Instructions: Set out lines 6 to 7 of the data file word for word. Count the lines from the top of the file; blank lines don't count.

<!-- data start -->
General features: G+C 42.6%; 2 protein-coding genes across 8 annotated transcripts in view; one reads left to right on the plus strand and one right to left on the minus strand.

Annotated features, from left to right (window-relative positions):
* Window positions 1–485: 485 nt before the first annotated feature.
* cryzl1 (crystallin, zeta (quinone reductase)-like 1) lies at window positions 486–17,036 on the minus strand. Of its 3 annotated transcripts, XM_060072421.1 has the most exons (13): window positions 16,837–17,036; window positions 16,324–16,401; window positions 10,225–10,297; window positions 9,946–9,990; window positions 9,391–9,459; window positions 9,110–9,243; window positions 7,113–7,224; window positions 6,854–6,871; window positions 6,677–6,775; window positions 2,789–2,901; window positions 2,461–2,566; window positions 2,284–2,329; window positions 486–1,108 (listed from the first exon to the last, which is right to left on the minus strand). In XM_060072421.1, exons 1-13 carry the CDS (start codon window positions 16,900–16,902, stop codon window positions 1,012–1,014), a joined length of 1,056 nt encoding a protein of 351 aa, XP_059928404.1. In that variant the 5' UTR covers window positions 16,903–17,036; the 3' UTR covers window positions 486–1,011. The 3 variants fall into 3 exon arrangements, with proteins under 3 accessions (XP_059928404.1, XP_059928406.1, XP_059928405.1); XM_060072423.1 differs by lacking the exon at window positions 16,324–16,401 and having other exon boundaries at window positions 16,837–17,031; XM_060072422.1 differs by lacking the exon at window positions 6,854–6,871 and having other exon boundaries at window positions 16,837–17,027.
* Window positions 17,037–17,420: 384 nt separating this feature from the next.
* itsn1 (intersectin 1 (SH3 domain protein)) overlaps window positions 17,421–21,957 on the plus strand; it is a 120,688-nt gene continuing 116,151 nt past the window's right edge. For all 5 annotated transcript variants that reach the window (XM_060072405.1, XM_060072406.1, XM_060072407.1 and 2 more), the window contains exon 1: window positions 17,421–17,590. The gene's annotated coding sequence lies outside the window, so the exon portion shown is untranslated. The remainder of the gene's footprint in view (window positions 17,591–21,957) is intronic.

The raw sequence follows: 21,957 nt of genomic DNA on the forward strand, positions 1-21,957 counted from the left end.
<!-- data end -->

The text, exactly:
* itsn1 (intersectin 1 (SH3 domain protein)) overlaps window positions 17,421–21,957 on the plus strand; it is a 120,688-nt gene continuing 116,151 nt past the window's right edge. For all 5 annotated transcript variants that reach the window (XM_060072405.1, XM_060072406.1, XM_060072407.1 and 2 more), the window contains exon 1: window positions 17,421–17,590. The gene's annotated coding sequence lies outside the window, so the exon portion shown is untranslated. The remainder of the gene's footprint in view (window positions 17,591–21,957) is intronic.

The raw sequence follows: 21,957 nt of genomic DNA on the forward strand, positions 1-21,957 counted from the left end.